What's Next?

I had a lot of fun selling my own software for a while. I encountered some interesting folks along the way.


A person from France registered MailSend by sending me a $10 bill in the mail … from France to the United States. It made it to me! He said that was the most convenient way for him to pay me in U.S. funds. For a while, I kept all of the envelopes from customers who sent registrations via postal mail. I had a number of them from various places around the globe.

A young woman approached me about removing the limitations of the trial version. She told me that she tried everything to avoid paying for it, but she finally spent the $10.

There was a guy who used social engineering to make me think that a co-worker of his had ordered a copy of MailSend and that they were in desperate need of it. So, I sent him a link to the fully-functional version. I never heard from him again.

I hadn’t realized that people would be unfamiliar with the term “Windows console mode application.” They would click MailSend.EXE after downloading. This caused the early versions to open a DOS-looking window which then immediately closed after the help text was displayed. One guy thought I had broken his OS because he had problems after double-clicking my software. He and I worked through whatever was happening on his system. I later changed MailSend so that there was a pause requiring the operator to hit ENTER after displaying a portion of the help text. This allowed people to examine the console screen without freaking out about the “weird DOS window that popped up.”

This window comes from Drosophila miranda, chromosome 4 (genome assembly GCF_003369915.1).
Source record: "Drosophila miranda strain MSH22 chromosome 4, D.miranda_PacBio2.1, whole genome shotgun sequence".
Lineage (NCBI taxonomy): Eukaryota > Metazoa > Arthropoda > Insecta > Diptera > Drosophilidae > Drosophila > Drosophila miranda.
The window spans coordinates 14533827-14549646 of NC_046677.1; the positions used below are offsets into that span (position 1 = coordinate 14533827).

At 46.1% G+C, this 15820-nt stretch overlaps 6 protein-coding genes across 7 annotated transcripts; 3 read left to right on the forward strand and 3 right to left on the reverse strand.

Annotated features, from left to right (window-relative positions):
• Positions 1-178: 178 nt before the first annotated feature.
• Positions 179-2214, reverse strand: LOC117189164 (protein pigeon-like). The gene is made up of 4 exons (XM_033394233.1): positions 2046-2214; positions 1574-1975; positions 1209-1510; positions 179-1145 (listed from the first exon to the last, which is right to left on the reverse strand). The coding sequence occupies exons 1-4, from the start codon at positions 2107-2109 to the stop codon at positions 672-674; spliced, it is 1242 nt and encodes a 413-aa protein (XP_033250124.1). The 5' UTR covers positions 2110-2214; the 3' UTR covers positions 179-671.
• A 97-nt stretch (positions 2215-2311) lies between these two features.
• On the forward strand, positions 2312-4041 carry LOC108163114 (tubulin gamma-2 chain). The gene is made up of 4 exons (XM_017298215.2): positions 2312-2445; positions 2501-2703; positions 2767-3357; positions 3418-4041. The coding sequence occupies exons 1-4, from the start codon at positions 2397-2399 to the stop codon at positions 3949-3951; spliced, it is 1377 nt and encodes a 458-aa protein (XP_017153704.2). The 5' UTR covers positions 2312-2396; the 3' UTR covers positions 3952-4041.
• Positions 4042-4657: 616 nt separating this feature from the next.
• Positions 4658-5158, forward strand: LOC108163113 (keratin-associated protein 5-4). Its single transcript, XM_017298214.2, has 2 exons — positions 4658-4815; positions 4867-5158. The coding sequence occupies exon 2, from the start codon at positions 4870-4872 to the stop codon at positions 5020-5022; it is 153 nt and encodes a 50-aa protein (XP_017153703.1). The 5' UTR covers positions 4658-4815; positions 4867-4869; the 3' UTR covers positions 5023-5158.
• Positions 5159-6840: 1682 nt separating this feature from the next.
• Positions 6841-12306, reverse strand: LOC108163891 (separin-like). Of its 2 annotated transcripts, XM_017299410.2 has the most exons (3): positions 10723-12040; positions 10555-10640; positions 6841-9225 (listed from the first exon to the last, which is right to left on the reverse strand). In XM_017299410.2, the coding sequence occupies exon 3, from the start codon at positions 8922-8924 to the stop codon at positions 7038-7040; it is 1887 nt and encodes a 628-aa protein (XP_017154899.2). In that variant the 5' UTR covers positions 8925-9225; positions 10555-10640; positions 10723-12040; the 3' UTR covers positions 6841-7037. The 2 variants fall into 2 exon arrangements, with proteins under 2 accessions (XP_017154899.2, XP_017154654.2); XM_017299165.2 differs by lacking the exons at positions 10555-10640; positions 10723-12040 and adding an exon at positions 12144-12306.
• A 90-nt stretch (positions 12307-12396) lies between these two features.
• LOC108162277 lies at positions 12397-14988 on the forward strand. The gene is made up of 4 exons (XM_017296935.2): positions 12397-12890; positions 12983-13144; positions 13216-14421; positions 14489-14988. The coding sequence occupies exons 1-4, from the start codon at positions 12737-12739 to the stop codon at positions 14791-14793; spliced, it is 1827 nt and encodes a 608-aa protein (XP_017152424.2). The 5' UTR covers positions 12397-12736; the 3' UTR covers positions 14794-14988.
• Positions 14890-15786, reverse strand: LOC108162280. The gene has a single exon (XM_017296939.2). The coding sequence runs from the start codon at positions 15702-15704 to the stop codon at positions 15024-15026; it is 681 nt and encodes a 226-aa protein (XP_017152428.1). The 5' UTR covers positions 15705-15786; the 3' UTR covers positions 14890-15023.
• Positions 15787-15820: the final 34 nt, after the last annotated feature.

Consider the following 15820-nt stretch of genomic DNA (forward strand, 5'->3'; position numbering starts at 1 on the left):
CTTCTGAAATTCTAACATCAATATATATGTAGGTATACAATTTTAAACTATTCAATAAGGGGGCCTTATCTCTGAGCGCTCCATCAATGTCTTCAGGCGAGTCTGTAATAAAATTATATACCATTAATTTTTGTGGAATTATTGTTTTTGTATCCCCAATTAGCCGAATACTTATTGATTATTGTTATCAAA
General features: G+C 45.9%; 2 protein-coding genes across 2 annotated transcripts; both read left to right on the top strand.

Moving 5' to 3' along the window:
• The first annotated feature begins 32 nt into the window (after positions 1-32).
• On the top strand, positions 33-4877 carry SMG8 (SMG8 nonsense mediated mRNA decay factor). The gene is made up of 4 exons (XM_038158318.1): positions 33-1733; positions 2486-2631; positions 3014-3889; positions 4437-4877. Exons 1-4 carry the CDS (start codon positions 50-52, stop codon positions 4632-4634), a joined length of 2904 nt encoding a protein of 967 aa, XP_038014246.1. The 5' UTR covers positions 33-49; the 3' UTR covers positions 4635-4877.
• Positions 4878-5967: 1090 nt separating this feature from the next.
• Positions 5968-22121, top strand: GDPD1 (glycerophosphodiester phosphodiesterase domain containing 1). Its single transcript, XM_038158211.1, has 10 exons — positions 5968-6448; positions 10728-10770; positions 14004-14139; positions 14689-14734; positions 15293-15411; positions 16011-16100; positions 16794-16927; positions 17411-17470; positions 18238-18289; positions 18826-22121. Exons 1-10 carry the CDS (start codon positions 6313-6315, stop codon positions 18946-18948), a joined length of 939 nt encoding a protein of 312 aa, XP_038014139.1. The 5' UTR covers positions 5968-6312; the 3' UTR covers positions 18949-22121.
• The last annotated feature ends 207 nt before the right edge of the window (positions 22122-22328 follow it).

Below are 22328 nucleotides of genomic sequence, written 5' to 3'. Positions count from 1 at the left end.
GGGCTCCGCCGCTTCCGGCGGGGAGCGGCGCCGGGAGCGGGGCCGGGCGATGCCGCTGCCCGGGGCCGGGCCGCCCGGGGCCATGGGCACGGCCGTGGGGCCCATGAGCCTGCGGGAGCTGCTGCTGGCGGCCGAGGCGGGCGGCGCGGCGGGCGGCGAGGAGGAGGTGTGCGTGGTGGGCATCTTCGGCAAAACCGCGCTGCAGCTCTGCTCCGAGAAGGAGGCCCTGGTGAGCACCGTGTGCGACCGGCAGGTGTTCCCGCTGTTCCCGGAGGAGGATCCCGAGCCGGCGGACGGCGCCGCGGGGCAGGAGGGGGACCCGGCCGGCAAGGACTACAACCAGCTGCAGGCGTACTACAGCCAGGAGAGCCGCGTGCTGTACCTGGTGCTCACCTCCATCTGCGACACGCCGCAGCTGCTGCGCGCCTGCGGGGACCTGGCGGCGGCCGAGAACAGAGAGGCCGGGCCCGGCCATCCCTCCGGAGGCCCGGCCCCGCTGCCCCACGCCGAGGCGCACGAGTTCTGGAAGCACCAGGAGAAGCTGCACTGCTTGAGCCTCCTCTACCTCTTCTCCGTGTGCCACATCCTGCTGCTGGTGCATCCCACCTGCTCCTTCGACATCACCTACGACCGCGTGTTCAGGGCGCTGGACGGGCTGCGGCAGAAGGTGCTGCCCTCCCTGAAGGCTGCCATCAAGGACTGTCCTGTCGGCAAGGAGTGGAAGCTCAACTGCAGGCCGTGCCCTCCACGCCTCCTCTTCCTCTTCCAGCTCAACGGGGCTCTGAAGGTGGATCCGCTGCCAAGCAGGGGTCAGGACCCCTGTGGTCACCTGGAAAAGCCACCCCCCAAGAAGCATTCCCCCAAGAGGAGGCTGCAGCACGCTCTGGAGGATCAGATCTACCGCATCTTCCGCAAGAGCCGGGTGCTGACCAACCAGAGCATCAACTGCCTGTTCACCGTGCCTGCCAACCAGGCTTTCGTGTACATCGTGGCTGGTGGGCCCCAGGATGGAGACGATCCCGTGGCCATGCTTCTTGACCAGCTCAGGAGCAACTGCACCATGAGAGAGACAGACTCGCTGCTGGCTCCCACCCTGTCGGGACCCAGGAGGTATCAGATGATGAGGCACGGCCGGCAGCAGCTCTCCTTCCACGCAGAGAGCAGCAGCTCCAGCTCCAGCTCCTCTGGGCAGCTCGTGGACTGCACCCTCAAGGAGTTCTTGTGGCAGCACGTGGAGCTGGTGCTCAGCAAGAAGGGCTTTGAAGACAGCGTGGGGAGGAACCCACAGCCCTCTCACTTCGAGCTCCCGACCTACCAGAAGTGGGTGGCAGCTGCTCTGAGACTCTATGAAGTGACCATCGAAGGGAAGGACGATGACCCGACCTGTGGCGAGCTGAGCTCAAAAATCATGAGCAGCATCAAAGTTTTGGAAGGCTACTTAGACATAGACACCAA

My software was once an attachment to this huge group email where everyone kept replying to all “take me off of this email list” … which kept sending emails … with my software link … to hundreds of folks who had already seen these emails.

I was surprised at how handy my command-line mail tools were for people using some older tech. A few people were using some older versions of Nantucket’s Clipper xBase language. They were able to use MailSend and MailGrab to automate email processing from their programs. One customer used QBASIC to drive MailSend and MailGrab for a mail automation system for his church.

The person who owns the hosting company for this page, NetOne Communication https://netonecom.net , was one of my customers. He personally urged me to obtain my own domain and he guided me through hosting on his service. Originally, I had just used my personal web page at my ISP to host my downloads. Then, my ISP changed hands and my home page’s URL now had a tilde (~) in the URL where it hadn’t before, breaking all of the links I had placed throughout the Internet. I should’ve secured my own domain much earlier.

Later Stuff

Although I quit selling software, I didn’t quit publishing software. I think my most popular utility is my command-line MP3 player (cmdmp3) that I wrote just to exercise the Windows Multimedia API’s.

See: https://github.com/jimlawless/cmdmp3

At one time, I had a command-line Twitter client called Twimmando. Twitter changed their API’s quite a while ago, which broke the utility. I have also published various batch utilities and other programs over the years.

I also tested the mobile waters with a free Android app. I had been meaning to release some apps for both Android and iOS, but it can be really tough to do so. If you actually sell the apps, taxes seem to be something that can be kind of a pain.

What’s Next?

Well, I do have some software that I’d like to finish up and publish, but it’s very difficult to just place software on a web site expecting that people would be able to install it on their own. Windows can be outright hostile to some download links and to some files after you’ve installed them. If I can figure out a simple enough way around the issues so that people who want to run my software can do so without fighting with their OS, then yes … I’ll probably publish more stuff.

Thank you all. The years that I’ve discussed in this series of posts were quite a fun ride!